Footnotes

a.

SAS, version 9.3, SAS Institute Inc, Cary, NC.

References

  • 1. Allen DA, Smeak DD, Schertel ER. Prevalence of small intestinal dehiscence and associated clinical factors: a retrospective study of 121 dogs. J Am Anim Hosp Assoc 1992;28:7076.

    • Search Google Scholar
    • Export Citation
  • 2. Grimes JA, Schmiedt CW, Cornell KK, et al. Identification of risk factors for septic peritonitis and failure to survive following gastrointestinal surgery in dogs. J Am Vet Med Assoc 2011;238:486494.

    • Crossref
    • Search Google Scholar
    • Export Citation
  • 3. Wylie KB, Hosgood G. Mortality and morbidity of small and large intestinal surgery in dogs and cats: 74 cases (1980–1982). J Am Anim Hosp Assoc 1994;30:469474.

    • Search Google Scholar
    • Export Citation
  • 4. Brown DC. Small intestine. In: Tobias KM, Johnston SA, eds. Veterinary surgery: small animal. St Louis: Elsevier, 2011;15131541.

  • 5. Ralphs SC, Jessen CR, Lipowitz AJ. Risk factors for leakage following intestinal anastomosis in dogs and cats: 115 cases (1991–2000). J Am Vet Med Assoc 2003;223:7377.

    • Crossref
    • Search Google Scholar
    • Export Citation
  • 6. Duell JR, Thieman Mankin KM, Rochat MC, et al. Frequency of dehiscence in hand-sutured and stapled intestinal anastomoses in dogs. Vet Surg 2016;45:100103.

    • Crossref
    • Search Google Scholar
    • Export Citation
  • 7. Davis DJ, Demianiuk RM, Musser J, et al. Influence of preoperative septic peritonitis and anastomotic technique on the dehiscence of enterectomy sites in dogs: a retrospective review of 210 anastomoses. Vet Surg 2018;47:125129.

    • Crossref
    • Search Google Scholar
    • Export Citation
  • 8. Snowdon KA, Smeak DD, Chiang S. Risk factors for dehiscence of stapled functional end-to-end intestinal anastomoses in dogs: 53 cases (2001–2012). Vet Surg 2016;45:9199.

    • Crossref
    • Search Google Scholar
    • Export Citation
  • 9. Papazoglou LG, Mann FA, Wagner-Mann C, et al. Long-term survival of dogs after cholecystoenterostomy: a retrospective study of 15 cases (1981–2005). J Am Anim Hosp Assoc 2008;44:6774.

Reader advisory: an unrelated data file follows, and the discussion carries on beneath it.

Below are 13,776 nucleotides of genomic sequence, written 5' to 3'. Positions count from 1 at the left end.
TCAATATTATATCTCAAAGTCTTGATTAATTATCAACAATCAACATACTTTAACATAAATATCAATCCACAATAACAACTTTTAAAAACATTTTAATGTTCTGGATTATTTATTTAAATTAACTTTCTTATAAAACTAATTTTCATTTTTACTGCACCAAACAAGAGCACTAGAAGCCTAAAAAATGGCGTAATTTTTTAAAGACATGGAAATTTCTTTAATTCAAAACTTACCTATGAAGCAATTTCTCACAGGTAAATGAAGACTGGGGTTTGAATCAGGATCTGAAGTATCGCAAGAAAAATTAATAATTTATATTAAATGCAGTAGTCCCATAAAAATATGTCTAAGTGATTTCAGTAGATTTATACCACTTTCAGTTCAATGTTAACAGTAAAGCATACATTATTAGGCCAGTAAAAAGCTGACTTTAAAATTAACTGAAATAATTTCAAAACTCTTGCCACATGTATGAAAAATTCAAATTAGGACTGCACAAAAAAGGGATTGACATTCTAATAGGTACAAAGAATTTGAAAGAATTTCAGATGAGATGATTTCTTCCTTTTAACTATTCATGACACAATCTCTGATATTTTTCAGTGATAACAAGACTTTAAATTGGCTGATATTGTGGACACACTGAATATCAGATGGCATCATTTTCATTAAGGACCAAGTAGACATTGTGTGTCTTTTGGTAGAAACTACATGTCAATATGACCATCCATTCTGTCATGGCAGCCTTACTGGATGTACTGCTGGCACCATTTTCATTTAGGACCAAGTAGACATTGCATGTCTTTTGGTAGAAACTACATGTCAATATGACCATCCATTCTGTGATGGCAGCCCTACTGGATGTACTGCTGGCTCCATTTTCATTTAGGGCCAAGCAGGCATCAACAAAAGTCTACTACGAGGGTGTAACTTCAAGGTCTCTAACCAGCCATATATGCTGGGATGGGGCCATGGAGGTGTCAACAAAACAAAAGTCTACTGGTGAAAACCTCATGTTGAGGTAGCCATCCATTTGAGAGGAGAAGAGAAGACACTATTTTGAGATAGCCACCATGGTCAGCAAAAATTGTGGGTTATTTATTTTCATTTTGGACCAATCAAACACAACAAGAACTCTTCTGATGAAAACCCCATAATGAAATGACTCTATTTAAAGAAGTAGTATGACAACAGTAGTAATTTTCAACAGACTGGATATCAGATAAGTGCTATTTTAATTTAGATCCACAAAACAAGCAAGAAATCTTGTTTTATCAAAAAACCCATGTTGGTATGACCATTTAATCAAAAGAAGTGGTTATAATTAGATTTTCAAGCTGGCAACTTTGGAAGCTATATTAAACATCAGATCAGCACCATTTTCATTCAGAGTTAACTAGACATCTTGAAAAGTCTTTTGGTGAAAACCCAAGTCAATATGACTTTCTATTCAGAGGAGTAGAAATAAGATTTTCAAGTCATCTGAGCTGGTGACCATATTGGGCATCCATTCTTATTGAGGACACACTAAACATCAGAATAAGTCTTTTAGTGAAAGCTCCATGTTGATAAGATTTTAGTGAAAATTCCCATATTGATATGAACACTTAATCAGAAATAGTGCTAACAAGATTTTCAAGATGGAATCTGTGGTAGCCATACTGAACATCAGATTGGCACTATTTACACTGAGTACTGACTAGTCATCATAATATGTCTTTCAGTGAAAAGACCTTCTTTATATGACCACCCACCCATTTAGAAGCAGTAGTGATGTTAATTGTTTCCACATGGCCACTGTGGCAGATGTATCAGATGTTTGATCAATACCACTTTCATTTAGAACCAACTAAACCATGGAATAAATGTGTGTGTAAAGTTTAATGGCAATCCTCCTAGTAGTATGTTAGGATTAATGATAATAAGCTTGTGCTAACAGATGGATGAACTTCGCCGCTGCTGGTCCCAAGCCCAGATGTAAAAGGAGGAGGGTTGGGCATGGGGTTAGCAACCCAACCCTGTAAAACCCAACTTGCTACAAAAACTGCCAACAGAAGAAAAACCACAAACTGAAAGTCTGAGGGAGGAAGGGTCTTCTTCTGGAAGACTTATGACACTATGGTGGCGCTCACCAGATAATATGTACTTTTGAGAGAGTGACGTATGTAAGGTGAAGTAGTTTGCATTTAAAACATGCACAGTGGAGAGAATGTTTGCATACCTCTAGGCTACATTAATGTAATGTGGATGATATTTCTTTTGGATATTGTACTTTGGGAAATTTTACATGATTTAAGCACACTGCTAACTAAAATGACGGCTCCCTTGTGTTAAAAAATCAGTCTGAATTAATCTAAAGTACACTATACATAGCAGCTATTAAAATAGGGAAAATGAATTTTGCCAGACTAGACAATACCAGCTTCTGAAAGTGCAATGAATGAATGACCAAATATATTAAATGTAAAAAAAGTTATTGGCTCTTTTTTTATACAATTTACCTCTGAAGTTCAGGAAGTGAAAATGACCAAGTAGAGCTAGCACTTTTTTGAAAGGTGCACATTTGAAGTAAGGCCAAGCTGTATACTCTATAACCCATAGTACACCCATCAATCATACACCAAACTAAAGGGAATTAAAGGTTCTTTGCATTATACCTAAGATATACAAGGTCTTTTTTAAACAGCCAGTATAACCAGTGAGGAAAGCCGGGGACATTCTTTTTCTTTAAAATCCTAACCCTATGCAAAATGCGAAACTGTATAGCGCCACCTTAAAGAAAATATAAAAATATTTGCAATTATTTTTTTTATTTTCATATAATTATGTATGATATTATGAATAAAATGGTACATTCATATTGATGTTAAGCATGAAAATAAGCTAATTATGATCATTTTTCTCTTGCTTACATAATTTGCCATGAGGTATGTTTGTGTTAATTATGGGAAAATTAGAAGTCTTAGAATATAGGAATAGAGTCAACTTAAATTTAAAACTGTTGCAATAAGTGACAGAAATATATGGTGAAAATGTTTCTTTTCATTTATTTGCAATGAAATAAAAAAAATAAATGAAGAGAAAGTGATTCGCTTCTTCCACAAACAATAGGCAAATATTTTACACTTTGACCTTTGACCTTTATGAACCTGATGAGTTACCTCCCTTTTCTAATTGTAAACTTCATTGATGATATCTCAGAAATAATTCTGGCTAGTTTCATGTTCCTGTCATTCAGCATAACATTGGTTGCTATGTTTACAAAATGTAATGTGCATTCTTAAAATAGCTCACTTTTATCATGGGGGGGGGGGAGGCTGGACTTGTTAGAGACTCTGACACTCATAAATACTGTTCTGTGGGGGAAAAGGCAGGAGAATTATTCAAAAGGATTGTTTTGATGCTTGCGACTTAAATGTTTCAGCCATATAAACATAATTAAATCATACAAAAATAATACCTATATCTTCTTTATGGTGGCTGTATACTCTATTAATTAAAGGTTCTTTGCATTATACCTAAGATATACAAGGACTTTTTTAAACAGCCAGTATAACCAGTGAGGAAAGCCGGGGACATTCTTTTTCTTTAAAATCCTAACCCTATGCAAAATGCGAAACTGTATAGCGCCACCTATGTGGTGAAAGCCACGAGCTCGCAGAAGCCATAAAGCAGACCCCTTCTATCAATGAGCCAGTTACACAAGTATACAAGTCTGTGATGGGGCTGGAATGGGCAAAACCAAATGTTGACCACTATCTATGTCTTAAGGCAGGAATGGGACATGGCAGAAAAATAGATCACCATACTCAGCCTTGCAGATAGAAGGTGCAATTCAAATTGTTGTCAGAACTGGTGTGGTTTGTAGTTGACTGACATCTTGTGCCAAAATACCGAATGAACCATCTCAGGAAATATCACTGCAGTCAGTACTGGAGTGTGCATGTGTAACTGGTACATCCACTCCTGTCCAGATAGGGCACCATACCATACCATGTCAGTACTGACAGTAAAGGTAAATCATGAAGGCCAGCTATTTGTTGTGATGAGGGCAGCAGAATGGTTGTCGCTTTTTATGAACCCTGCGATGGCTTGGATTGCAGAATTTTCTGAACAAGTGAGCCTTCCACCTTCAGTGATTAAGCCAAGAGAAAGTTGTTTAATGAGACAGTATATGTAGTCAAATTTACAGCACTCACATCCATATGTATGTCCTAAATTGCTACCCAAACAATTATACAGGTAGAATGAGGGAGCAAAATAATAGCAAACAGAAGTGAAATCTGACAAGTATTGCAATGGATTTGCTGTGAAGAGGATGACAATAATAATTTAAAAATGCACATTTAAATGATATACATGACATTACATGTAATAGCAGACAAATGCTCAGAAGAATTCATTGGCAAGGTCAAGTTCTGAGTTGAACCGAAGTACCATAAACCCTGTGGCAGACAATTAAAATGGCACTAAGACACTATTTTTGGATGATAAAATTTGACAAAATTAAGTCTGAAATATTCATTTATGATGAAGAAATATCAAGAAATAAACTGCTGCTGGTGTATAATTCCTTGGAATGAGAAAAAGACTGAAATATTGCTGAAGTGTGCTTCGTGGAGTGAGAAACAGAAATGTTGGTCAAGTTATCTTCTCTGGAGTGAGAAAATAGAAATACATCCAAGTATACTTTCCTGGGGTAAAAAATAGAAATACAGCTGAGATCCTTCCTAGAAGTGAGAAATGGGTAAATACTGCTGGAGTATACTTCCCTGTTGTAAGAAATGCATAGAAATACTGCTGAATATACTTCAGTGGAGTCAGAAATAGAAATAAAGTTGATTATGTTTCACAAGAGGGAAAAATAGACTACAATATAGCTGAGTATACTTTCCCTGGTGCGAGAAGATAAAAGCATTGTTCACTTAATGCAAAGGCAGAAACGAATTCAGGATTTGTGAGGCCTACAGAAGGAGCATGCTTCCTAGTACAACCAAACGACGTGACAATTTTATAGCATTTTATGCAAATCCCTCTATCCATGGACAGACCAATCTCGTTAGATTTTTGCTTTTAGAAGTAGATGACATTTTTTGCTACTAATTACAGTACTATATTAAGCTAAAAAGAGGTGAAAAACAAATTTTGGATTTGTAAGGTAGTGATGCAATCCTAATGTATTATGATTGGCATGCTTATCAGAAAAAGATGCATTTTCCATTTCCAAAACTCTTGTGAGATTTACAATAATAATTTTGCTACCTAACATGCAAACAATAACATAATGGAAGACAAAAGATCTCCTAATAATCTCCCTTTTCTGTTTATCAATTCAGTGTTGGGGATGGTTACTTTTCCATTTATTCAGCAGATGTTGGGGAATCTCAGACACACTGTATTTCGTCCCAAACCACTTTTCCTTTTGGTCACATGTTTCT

• Crossref
    • Search Google Scholar
    • Export Citation
  • 10. Lanz OI, Ellison GW, Bellah JR, et al. Surgical treatment of septic peritonitis without abdominal drainage in 28 dogs. J Am Anim Hosp Assoc 2001;37:8792.

    • Crossref
    • Search Google Scholar
    • Export Citation

Contributor Notes

Dr. Strelchick's present address is Department of Small Animal Clinical Sciences, College of Veterinary Medicine, University of Minnesota, Saint Paul, MN 55108.

Address correspondence to Dr. Thieman Mankin (kthieman@cvm.tamu.edu).
  • 1. Allen DA, Smeak DD, Schertel ER. Prevalence of small intestinal dehiscence and associated clinical factors: a retrospective study of 121 dogs. J Am Anim Hosp Assoc 1992;28:7076.

    • Search Google Scholar
    • Export Citation
  • 2. Grimes JA, Schmiedt CW, Cornell KK, et al. Identification of risk factors for septic peritonitis and failure to survive following gastrointestinal surgery in dogs. J Am Vet Med Assoc 2011;238:486494.

    • Crossref
    • Search Google Scholar
    • Export Citation
  • 3. Wylie KB, Hosgood G. Mortality and morbidity of small and large intestinal surgery in dogs and cats: 74 cases (1980–1982). J Am Anim Hosp Assoc 1994;30:469474.

    • Search Google Scholar
    • Export Citation
  • 4. Brown DC. Small intestine. In: Tobias KM, Johnston SA, eds. Veterinary surgery: small animal. St Louis: Elsevier, 2011;15131541.

  • 5. Ralphs SC, Jessen CR, Lipowitz AJ. Risk factors for leakage following intestinal anastomosis in dogs and cats: 115 cases (1991–2000). J Am Vet Med Assoc 2003;223:7377.

    • Crossref
    • Search Google Scholar
    • Export Citation
  • 6. Duell JR, Thieman Mankin KM, Rochat MC, et al. Frequency of dehiscence in hand-sutured and stapled intestinal anastomoses in dogs. Vet Surg 2016;45:100103.

    • Crossref
    • Search Google Scholar
    • Export Citation
  • 7. Davis DJ, Demianiuk RM, Musser J, et al. Influence of preoperative septic peritonitis and anastomotic technique on the dehiscence of enterectomy sites in dogs: a retrospective review of 210 anastomoses. Vet Surg 2018;47:125129.

    • Crossref
    • Search Google Scholar
    • Export Citation
  • 8. Snowdon KA, Smeak DD, Chiang S. Risk factors for dehiscence of stapled functional end-to-end intestinal anastomoses in dogs: 53 cases (2001–2012). Vet Surg 2016;45:9199.

    • Crossref
    • Search Google Scholar
    • Export Citation
  • 9. Papazoglou LG, Mann FA, Wagner-Mann C, et al. Long-term survival of dogs after cholecystoenterostomy: a retrospective study of 15 cases (1981–2005). J Am Anim Hosp Assoc 2008;44:6774.

    • Crossref
    • Search Google Scholar
    • Export Citation
  • 10. Lanz OI, Ellison GW, Bellah JR, et al. Surgical treatment of septic peritonitis without abdominal drainage in 28 dogs. J Am Anim Hosp Assoc 2001;37:8792.

    • Crossref
    • Search Google Scholar
    • Export Citation